Yes and no. It did continue. They push for a while, if they start getting headlines they hold back for a while, and then push for now. I mean now they're going after the nuns, the LCWR [Ed. note: The Leadership Conference of Women Religious, which is presently under investigation by the Holy See for alleged "radical feminism" that runs counter to church doctrine]. So it never really stopped. It's just sometimes it goes underground for a while but then it pops up again.
But then another element of Benedict's papacy was this liturgy stuff, which you pointed to as a key reason the church is losing people even when they don't object to the church's conservative views. And we're supposed to have this better translation of the Latin in the mass as a result of Benedict's changes ...
... Which is a terrible translation ...
... I don't know but it's inelegant English ...
... It's very hard to say out loud, to proclaim, so people can hear it. It's not for being heard; they're more concerned about following the Latin style and vocabulary which doesn't work in modern-day English communication.
But there are some segments that are more moved by a fully Latin mass but I'm betting most of the young people leaving the church aren't them.
The percentage of people who want the Latin mass is very, very, very small. Having the liturgy in the vernacular was widely supported by the laity in the church. It could have been done more smoothly but once people got used to it they liked it very much.
Right. So but Benedict has been big for the liturgy, and from what you are saying, precisely in a way that does not address the liturgy problem in the U.S.
And one thing we've been reading is that it's unlikely that the conclave will intentionally bring in somebody who breaks with the precedents set by John Paul II and Benedict. So if the liturgy is a big deal for us in America, what can we expect?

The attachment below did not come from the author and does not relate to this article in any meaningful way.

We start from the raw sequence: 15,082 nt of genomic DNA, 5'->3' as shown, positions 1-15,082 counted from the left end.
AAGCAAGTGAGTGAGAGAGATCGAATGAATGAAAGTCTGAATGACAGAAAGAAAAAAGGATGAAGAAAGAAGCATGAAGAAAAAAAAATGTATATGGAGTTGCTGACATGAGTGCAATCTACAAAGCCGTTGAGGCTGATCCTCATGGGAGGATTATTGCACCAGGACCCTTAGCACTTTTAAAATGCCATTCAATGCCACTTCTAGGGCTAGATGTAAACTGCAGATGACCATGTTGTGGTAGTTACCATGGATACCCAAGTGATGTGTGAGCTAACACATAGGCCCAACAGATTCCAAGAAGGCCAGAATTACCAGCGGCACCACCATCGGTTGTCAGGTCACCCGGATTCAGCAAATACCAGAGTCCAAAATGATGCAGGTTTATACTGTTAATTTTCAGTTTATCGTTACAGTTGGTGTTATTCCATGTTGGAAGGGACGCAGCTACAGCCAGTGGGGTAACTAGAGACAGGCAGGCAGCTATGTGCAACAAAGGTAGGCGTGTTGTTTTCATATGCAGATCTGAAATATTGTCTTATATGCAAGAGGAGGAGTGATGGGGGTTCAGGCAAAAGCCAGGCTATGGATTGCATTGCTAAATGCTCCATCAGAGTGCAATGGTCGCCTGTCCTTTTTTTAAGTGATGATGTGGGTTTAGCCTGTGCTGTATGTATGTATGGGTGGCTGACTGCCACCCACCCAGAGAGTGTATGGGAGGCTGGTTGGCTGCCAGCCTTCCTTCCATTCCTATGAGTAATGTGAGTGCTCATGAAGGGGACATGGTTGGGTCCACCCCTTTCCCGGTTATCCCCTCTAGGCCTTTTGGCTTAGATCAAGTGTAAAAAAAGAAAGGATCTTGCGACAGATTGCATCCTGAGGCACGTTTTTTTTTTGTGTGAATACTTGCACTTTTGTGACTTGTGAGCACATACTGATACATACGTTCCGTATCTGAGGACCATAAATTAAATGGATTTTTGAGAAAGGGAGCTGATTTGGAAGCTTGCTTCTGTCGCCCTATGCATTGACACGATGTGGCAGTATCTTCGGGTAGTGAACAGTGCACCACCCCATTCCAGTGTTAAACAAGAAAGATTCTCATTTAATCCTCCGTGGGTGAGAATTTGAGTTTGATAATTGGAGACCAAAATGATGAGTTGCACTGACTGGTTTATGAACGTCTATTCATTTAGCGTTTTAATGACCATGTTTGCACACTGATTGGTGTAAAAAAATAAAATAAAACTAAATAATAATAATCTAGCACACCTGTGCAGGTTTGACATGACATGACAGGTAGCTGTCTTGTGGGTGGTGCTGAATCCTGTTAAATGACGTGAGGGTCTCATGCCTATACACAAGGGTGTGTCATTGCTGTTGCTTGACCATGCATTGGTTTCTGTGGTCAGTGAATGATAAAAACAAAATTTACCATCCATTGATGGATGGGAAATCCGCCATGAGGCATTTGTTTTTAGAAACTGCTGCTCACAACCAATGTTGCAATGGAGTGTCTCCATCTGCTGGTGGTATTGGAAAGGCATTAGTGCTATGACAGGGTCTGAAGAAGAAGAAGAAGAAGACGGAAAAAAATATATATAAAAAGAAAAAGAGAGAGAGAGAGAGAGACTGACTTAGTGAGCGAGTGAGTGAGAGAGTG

Well look, as you know, Benedict appointed more than half of the college of Cardinals and the rest were appointed by John Paul. So we're not gonna see something radically different. He'll have a different personality, a different style, just as John Paul was different from Benedict.
On the liturgy, that's an interesting question. You know, I think that the odds are we're gonna have a pope who isn't gonna micromanage the translation of liturgical texts. I think this was something that was peculiarly of interest to Cardinal Ratzinger and Pope Benedict. Now, you don't know. But it's not a dogmatic issue, it's a pastoral judgment and a style question. And I think that's something that could clearly change.
And I think there's a number of bishops that really did not like the way this was forced down their throats by the Vatican. But you never know.
And of course it depends whether the person's first language is English or something else, how important they take this.
Wait, why is that?
Well if your first language is English and you've been using these Eucharistic prayers, you've got a very strong opinion about whether they're good or bad. I t's not a theoretical issue it's a pastoral issue.
But some of the other languages there've been these fights too, but for example, most of the Romance languages followed the Latin pretty closely from the start. For example, the French have been using "and with your spirit" from the very beginning. [Editor's note: Benedict changed the text of the response to "May the Lord Be with you," from "And also with you," to "And with your spirit."]